Unless you’ve travelled abroad and needed a police certificate or applied for a subject access request (SAR) to help get a better understanding of your criminal record, you may never have come across ACRO Criminal Records Office (ACRO).
They have just published their annual report for 2016/17 showing an annual income of almost £13 million and we thought it might be useful to highlight some relevant information from that report.
If you’re looking to move abroad or require a visa to visit certain countries (for example the US), you will probably need to apply for a police certificate and in 2016/17, ACRO received 131,560 applications. The majority of the certificates had no conviction information disclosed however 12,796 (almost 10%) showed ‘live’ convictions and 7,875 (6%) showed ‘no live trace’.
A survey undertaken by ACRO highlighted that 88% of respondents from Embassy’s and High Commission’s etc. stated that Police Certificates were an important component in their decision as to whether to issue or deny a visa. Therefore, being very clear about what’s on your certificate and knowing how to disclose it to an immigration officer could have a significant impact on your chances of success.
Convictions received overseas
As at March 2017, it has been possible for the UK to exchange criminal record information with 25 out of 27 EU member states via the European Criminal Records Information System (ECRIS).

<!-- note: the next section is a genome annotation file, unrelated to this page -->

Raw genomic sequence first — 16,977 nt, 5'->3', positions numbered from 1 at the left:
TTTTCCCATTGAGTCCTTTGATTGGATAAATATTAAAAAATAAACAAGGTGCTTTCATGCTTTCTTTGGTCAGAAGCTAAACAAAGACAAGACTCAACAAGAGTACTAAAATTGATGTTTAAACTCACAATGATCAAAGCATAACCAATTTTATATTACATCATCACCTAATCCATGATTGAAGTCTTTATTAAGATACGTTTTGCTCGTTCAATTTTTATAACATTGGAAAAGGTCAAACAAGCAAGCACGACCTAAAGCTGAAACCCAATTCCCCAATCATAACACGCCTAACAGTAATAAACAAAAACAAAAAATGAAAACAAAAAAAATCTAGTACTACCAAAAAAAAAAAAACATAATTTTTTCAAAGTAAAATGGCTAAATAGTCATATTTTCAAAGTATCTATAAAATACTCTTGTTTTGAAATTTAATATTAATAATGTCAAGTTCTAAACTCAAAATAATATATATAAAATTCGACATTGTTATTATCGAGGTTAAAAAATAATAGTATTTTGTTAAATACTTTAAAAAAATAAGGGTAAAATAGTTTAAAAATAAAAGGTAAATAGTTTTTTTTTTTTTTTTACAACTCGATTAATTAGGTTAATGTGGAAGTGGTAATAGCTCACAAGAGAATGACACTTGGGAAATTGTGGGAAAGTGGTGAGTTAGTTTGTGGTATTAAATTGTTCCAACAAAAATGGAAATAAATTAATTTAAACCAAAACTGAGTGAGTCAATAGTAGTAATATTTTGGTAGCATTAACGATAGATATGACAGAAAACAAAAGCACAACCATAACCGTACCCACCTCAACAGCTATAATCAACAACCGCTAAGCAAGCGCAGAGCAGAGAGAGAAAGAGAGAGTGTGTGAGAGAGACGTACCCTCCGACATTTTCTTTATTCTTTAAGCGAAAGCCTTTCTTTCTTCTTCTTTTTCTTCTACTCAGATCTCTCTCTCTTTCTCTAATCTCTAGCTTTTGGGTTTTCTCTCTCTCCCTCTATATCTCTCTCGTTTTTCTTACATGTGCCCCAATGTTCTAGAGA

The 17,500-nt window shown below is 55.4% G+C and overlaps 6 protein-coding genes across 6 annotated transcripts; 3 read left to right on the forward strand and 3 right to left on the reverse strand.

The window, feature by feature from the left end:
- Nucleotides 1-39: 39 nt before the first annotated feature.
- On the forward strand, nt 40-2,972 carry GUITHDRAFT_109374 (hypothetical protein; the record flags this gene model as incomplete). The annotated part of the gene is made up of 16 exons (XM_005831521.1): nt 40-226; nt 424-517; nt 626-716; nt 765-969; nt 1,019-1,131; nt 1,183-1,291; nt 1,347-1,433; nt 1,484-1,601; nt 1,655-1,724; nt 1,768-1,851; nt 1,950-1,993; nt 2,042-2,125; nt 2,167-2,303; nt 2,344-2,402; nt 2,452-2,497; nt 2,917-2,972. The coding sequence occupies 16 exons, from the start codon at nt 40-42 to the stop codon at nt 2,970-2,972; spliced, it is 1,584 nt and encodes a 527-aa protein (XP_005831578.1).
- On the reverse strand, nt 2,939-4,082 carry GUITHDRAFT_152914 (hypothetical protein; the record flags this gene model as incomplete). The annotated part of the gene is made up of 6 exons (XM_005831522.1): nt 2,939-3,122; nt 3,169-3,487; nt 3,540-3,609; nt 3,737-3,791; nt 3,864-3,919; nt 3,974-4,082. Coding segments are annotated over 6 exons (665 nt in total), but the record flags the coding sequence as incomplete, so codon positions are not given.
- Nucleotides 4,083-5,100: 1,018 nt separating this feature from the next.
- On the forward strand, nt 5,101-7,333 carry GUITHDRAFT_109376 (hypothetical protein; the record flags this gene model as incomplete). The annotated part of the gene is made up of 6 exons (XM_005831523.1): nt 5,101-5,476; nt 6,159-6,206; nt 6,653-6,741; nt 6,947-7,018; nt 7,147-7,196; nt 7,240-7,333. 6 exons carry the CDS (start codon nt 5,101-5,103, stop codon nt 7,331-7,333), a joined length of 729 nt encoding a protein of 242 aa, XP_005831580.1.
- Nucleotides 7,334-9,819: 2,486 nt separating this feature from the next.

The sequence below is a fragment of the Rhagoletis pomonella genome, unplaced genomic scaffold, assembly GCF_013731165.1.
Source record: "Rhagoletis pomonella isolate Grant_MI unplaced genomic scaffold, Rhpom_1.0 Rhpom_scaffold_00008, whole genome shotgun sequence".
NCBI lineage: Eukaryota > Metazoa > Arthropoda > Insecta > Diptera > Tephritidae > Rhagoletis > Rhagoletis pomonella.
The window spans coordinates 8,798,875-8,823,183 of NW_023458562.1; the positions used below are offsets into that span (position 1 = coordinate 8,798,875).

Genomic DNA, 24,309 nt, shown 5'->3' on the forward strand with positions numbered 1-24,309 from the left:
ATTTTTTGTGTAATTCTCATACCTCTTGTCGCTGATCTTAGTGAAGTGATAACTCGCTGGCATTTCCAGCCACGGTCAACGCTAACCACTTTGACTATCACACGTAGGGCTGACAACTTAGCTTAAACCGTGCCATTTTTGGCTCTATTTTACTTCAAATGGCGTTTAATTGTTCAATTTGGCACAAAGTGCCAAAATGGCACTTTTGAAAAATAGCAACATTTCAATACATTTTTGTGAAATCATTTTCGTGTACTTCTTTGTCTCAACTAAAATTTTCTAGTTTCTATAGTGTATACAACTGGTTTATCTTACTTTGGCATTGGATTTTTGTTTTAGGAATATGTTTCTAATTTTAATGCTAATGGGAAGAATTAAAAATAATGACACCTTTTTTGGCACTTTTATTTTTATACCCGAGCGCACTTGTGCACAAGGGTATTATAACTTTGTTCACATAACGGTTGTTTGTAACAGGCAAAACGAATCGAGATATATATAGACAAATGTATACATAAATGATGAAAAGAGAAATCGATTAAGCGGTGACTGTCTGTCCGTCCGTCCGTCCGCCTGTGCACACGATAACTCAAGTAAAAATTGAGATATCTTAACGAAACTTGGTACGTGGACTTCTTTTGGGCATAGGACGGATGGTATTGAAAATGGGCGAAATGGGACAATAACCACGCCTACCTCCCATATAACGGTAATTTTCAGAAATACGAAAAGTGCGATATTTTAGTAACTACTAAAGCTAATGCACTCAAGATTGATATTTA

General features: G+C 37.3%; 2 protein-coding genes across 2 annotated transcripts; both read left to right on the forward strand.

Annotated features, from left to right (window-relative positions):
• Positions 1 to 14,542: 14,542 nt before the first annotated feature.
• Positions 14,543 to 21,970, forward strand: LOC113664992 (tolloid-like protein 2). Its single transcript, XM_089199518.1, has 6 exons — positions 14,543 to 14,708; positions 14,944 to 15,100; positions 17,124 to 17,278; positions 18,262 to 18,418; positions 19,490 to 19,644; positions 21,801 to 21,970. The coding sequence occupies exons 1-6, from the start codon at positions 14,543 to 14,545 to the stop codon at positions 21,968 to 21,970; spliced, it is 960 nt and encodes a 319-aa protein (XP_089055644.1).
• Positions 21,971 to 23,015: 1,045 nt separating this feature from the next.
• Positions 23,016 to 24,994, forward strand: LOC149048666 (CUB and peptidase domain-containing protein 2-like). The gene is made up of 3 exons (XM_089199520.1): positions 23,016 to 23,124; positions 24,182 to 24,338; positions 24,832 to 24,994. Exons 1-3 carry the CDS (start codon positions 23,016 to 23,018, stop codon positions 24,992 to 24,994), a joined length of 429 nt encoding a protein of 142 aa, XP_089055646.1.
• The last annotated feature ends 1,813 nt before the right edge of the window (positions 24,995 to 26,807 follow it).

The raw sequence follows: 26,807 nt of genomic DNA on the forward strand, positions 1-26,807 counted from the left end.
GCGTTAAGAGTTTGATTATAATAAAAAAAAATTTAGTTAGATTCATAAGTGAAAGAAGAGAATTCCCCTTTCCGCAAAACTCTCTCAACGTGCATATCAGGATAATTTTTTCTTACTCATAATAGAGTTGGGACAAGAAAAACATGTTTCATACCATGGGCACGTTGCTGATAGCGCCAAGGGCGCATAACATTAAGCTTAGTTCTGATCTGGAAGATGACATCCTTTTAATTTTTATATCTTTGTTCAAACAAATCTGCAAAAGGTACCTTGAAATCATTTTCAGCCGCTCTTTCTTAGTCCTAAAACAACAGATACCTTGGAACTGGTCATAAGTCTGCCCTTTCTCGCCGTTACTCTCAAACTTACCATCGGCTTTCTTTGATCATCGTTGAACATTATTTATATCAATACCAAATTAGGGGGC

In 2016/17 there was a 22% increase in the number of notifications sent to ACRO which related to UK nationals who’d received a conviction overseas. Of the 12,336 notifications received, 7,064 resulted in conviction information being added to the Police National Computer (PNC) – 1,531 were for violent offences and 325 related to sexual offences.
Deletion of criminal record information from the PNC
For the last two years, ACRO has been responsible for coordinating the record deletion process on behalf of all police forces in the UK. In 2016/17, 1,512 people applied to have their records deleted from the PNC. Of these, 479 were successful, 10 had part of their records deleted, 494 were refused and 266 applications were not eligible. The deletions related to police intelligence (sometimes referred to as additional information) and in some cases, DNA and fingerprints.
If you’ve had an enhanced DBS check done in the past and the police have chosen to disclose additional information, then it may be worth considering making an application to have it removed, especially if it’s had an adverse effect on your ability to get a job or join a college or university course.
For more information
- For practical self-help information – More information is available on our police certificates, convictions obtained overseas and disclosure of police intelligence on enhanced checks sections
- Questions – If you have any questions about this, you can contact our helpline.